Charterhouse of St. Giacomo Capri
The Charterhouse of St. James is the oldest monastery in Capri.
Built in 1371 by the will of Count Giacomo Arcucci on a land donated by Regina Giovanna I D’Angiò, the charter houses the museum dedicated to the German painter Karl Diefenbach.
Certosa’s structure was built in the third quarter of the 14th century thanks to the auspices of Count Giacomo Arcucci. The initial plant, then subjected to centuries of profound changes, presented the classical functional partition to the cenobitic life: a cloistered area and the other services, in the characteristic late Romanesque style that unites the island buildings of the period.
From the foundation enjoyed great privileges granted by Queen Giovanna, whom the Carthusian monks managed to maintain in the following centuries despite the alternate events that marked the life of the Neapolitan kingdom in the 14th and 16th centuries. Although the monastery was revived from the pirate incursions, which flagged the island and the Amalfi Coast in the first half of the sixteenth century, rebuilding and extending the monastery with the addition of the sixteenth-century cloister.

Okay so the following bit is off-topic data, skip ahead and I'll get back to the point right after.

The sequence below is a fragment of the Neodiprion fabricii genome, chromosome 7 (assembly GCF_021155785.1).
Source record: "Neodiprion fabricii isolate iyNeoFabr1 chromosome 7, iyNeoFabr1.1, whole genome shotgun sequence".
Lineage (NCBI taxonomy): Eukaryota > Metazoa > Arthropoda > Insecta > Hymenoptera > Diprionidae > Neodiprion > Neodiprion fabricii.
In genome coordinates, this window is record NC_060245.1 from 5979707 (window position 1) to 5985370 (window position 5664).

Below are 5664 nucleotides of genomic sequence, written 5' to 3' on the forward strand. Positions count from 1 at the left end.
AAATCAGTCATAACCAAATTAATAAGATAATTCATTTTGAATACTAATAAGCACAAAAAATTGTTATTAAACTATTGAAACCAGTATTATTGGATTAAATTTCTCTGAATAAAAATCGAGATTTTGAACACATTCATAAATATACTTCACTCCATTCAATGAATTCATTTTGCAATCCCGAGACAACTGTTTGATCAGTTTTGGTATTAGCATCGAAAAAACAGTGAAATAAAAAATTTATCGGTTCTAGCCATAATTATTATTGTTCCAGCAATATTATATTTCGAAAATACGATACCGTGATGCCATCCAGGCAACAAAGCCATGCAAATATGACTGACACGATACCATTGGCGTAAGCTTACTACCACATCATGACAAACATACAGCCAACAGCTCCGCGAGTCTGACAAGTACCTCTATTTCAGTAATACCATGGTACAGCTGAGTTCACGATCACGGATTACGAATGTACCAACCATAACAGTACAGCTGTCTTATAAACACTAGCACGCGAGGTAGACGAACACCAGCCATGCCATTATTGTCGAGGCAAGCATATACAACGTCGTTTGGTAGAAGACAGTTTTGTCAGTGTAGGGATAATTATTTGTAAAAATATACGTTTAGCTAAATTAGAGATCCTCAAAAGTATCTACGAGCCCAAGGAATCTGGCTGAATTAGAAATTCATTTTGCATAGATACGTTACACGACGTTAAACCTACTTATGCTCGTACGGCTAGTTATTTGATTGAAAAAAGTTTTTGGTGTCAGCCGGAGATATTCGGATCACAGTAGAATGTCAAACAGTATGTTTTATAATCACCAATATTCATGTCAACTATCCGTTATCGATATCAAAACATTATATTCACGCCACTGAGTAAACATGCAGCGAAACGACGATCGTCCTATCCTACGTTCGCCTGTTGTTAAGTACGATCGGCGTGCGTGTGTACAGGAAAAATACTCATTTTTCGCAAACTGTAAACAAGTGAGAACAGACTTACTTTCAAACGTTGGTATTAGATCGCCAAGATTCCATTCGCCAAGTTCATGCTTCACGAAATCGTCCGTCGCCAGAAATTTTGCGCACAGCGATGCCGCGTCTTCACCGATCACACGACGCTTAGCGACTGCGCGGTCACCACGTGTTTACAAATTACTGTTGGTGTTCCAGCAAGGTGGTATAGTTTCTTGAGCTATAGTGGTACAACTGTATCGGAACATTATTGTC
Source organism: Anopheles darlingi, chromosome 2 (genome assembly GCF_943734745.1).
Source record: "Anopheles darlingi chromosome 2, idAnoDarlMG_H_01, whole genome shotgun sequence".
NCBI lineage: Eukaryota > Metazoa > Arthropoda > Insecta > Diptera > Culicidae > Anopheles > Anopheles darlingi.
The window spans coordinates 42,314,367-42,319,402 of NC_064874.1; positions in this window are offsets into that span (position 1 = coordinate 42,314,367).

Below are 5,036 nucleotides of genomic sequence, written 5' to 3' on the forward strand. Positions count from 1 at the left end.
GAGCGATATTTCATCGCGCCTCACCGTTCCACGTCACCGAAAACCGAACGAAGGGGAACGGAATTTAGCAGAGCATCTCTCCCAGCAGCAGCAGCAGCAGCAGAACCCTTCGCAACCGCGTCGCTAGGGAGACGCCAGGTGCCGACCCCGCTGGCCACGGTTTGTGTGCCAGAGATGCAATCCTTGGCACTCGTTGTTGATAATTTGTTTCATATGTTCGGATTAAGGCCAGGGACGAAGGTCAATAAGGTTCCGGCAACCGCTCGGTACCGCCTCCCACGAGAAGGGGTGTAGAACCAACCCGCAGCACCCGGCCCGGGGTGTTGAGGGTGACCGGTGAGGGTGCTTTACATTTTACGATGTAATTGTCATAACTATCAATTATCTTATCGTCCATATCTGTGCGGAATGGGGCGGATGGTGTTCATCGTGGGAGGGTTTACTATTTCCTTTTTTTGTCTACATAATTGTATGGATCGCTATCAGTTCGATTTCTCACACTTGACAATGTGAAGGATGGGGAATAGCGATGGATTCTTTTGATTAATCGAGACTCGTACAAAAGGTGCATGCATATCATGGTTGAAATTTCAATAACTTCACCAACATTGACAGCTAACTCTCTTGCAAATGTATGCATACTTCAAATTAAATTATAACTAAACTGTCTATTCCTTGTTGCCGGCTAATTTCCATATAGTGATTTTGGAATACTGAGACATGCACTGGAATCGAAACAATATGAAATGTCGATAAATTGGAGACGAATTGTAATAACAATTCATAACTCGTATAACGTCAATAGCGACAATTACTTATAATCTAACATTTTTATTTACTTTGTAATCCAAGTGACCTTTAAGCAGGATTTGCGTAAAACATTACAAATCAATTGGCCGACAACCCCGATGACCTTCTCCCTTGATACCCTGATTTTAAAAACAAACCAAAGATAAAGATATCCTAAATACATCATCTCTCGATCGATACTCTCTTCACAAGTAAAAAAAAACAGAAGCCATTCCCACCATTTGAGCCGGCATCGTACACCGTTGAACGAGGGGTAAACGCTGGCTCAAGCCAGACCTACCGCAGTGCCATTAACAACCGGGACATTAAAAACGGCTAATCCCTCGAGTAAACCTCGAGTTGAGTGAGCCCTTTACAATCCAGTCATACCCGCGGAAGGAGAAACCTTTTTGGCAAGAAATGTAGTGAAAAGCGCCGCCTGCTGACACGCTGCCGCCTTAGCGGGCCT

With Gioacchino Murat in 1808, the charter property was confiscated, and a barracks (1815) were built, then a hospice and, from 1868 to 1898, a punishment for military and anarchists. In the first half of the twentieth century, the charter went through brief moments of activity (in 1936, for example, the latean Canons had set up a gymnasium for them) to decline during the Second World War to a deplorable defeat with the consequent disappearance of the canons.
Since 1975, it has been home to the museum dedicated to the German painter Karl Wilhelm Diefenbach, who died on the island in 1913. It is necessary to wait for the first two thousand years to see the restoration of the entire structure by the Neapolitan Superintendence.
Among the works still there is a fresco of the fourteenth century, by the Florentine painter Nicolò di Tommaso.